Satire | A send-off letter to Ann B. Dudd

By Paul Beer, Staff Columnist

In March, it was suddenly announced that our beloved provost Ann B. Dudd will depart to her eternal resting home — Portland State University — in the fall. It is with great sadness and deep admiration that I have the honor to remember her life at Pitt. Services have been arranged by the Board of Trustees to view her one last time at the William Pitt Union on 4/20.

She will be missed, for above all, Ms. Dudd was an ally for every Pitt student — big or small, Black or white, trans or Nazi. And as provost, she oversaw and deftly handled major controversies at Pitt. The first one our oldest students would remember was COVID-19. At a time when student mental health was crashing due to pandemic uncertainty, Ms. Dudd oversaw the most groundbreaking initiative for mental health yet — student self-care days.

Mostly scheduled in the middle of the week when students are swamped with classes and assignments, Dudd made the decision based on overwhelming evidence that students need to just catch a break! When pressed about the removal of spring break to compensate for these two self-care days, Dudd replied sincerely.
“The students have spoken, and I have answered. Mental health care should be at the forefront of our attention when addressing student life. That’s why we built the initiative to remove spring break. Spring break is wasteful and disgusting, a tease for students seeking the ‘good life.’ We want to actually give them the good life,” Dudd said. 

“Instead of spring break, we offer the safer and more fulfilling ‘student self-care day,’ where students can sit at home, socially-distanced, and do face-masks and paint each other’s nails — while of course making sure to turn in their assignments by 11:59,” she added. 

The self-care days were a massive success. In response to the increase in student satisfaction and happiness, Dudd closed the Student Health Center and fired the school psychologists. With the extra budget made available, she gave students a $2 discount off that semester’s tuition. “I just want the students to remember me as generous,” she said. 

Around that time too, Dudd was on the frontlines in the battle against dangerous and unsettling unionization occurring with graduate students. When the Pennsylvania Labor Relations Board found that Pitt had engaged in “coercive” practices to sway union voting, Dudd made her case clear. 

“We’re still looking for a path that will keep everyone happy. In effect, we’re all searching for the same goal, and I relish in that. Graduate students seeking unionization are looking out for their friends and colleagues, and when I rally against it, I’m looking out for my friends and colleagues too” Dudd said. “We all want to keep our salaries, and I don’t find it fair that you want to take that from us. However, I do find the PLRB’s assessment that we engaged in ‘coercive’ practices unsettling. I’m not even sure I know what ‘coercive’ means!”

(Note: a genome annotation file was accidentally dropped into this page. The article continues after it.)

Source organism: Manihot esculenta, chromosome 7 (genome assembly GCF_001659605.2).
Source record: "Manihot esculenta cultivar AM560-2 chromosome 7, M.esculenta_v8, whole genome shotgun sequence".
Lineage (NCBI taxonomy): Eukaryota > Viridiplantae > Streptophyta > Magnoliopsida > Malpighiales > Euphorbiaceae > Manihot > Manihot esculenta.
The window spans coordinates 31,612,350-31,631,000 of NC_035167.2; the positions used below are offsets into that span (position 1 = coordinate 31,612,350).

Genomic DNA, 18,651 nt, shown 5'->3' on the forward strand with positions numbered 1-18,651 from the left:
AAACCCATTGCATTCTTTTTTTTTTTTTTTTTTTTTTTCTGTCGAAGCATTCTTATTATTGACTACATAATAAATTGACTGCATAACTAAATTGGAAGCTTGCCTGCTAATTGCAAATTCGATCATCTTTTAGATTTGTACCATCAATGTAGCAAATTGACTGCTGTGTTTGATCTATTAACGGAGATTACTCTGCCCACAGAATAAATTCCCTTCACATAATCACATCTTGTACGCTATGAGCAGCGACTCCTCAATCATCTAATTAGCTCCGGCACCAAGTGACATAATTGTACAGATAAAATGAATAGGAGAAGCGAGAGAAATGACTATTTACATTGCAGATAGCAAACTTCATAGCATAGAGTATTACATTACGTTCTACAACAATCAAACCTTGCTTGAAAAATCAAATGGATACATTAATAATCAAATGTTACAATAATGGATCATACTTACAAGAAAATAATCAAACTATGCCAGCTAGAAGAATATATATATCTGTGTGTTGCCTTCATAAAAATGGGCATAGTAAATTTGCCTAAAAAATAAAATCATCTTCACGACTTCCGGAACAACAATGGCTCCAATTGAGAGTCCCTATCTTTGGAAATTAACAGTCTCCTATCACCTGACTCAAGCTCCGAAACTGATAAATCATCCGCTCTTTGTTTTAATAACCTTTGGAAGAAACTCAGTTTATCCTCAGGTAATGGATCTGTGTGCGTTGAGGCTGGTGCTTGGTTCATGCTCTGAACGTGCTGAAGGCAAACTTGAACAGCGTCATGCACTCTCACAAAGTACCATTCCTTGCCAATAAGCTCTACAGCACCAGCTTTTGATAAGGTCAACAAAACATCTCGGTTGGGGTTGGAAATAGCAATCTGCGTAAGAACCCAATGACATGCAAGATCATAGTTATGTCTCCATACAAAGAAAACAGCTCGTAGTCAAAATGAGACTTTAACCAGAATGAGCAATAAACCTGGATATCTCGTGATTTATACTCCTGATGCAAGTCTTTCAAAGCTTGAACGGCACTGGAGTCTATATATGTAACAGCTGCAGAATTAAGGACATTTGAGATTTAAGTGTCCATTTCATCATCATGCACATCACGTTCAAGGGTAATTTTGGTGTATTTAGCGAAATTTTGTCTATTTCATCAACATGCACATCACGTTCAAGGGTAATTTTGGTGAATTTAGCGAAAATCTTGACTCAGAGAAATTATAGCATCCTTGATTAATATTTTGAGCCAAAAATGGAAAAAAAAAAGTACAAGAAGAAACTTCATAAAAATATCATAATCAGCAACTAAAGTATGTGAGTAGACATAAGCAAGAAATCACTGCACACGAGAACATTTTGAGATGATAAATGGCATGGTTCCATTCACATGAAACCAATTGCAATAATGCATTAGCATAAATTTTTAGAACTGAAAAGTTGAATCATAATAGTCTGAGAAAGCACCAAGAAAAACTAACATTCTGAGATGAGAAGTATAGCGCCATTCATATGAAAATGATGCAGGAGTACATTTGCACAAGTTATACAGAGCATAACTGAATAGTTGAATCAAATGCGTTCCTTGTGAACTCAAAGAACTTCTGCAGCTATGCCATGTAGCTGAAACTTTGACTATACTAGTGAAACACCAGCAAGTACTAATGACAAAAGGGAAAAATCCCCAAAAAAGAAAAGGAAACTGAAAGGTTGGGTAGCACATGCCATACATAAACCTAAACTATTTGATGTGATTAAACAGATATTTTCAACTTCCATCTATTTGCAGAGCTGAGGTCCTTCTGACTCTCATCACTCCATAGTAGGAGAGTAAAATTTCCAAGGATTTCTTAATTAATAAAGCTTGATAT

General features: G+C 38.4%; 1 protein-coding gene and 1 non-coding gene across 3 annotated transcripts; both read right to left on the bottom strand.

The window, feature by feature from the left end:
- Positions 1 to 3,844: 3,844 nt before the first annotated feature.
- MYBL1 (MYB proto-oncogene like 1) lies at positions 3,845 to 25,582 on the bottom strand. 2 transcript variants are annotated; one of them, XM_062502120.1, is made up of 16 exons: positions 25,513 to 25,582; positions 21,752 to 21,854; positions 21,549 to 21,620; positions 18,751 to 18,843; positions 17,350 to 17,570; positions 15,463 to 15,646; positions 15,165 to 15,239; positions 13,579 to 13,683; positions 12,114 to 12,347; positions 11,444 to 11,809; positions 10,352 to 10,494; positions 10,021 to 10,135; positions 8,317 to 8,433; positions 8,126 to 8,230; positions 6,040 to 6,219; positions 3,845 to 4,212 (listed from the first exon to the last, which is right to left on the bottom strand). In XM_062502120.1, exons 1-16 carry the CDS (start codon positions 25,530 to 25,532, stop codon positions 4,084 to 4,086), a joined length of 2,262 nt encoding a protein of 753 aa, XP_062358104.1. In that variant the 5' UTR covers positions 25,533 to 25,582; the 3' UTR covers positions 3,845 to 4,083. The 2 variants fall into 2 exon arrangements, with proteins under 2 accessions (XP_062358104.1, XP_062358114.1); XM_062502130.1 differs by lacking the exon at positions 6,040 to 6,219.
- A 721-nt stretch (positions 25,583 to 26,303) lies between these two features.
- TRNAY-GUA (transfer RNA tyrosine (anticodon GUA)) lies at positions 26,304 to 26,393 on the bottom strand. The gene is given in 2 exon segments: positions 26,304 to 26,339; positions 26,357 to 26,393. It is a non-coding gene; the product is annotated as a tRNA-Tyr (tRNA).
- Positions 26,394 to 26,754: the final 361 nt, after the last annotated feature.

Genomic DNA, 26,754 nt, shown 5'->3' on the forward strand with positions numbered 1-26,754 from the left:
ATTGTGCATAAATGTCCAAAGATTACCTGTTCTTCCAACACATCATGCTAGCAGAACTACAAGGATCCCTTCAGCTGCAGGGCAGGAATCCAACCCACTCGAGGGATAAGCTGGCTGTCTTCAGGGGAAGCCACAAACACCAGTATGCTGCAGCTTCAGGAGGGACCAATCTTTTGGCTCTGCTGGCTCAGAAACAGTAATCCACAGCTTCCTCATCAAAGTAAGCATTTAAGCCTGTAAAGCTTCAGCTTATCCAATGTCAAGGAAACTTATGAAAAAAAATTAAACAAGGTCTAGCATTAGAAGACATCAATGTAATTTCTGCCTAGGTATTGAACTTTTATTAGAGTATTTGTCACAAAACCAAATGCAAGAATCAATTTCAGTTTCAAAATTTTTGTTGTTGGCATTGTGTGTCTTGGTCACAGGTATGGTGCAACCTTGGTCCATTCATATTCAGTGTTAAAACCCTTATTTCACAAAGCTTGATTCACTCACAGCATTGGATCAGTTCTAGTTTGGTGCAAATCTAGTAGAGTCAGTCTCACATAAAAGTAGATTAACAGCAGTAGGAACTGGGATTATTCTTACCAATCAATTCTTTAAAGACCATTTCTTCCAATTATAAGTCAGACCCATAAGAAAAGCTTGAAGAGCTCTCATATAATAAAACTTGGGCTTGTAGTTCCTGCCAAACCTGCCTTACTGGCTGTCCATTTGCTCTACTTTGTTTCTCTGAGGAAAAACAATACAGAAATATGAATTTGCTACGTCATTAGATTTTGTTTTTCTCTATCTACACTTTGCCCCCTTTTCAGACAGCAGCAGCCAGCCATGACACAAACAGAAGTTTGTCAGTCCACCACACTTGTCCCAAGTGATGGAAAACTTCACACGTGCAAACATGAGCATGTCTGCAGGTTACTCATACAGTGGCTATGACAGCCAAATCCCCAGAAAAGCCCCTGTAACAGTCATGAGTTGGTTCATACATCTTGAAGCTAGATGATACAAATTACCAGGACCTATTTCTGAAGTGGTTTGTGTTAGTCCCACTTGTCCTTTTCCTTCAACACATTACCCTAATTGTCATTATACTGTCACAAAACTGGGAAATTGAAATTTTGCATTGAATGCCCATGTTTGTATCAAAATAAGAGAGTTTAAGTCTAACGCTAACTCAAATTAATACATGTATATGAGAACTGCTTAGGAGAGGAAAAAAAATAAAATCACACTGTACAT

How candid. Our beloved Ms. Dudd was always a champion for the little guy. And she proved that even more when she rallied support for our trans students in the face of conservative speakers coming to campus. One person close to the provost replied with a comment.

“I just don’t know how she does it. Day and night, the provost is sitting behind her computer carefully crafting message after message. She knows the emails she sends out affirming trans people on campus mean a lot to the community, so she spends almost all of her time doing it. I’m not even sure when she sleeps!”

When students gathered to protest against Riley Gaines and Michael Knowles’ appearances on campus, Ms. Dudd was seen at the front lines. She waved a white flag and held a sign that said, “I have a trans friend.” Rumors then started to go around that Gaines left the University shocked at the level of support the provost had for trans students, and Knowles is considering canceling his event after reading the provost’s most recent trans-affirmation email. I’ve also heard that Pitt’s Turning Point USA chapter is considering disbanding after seeing it. 

We’ll always remember you Ann. We’ll remember how effortlessly you championed support for students, especially those most vulnerable. We’ll remember the smiles on our faces when an email notification pops up addressed from you. We’ll remember other good things you did too, but I can’t think of them right now. From all of us at Pitt, thank you.

I’ve just gotten word that our University’s esteemed chancellor has sadly transitioned into the next life as well. Chancellor Excalibur will be buried with his beloved marionette dolls of his family at the Cathy Club, with an exact date still unknown. A new chancellor has been selected in this time of grieving, Joan Gabel

Reading her biography, I think we’ll be getting more of the same — and that’s so relieving.

Paul Beer writes about political affairs and reads too many album reviews. Write back to him (or send music recommendations) at [email protected].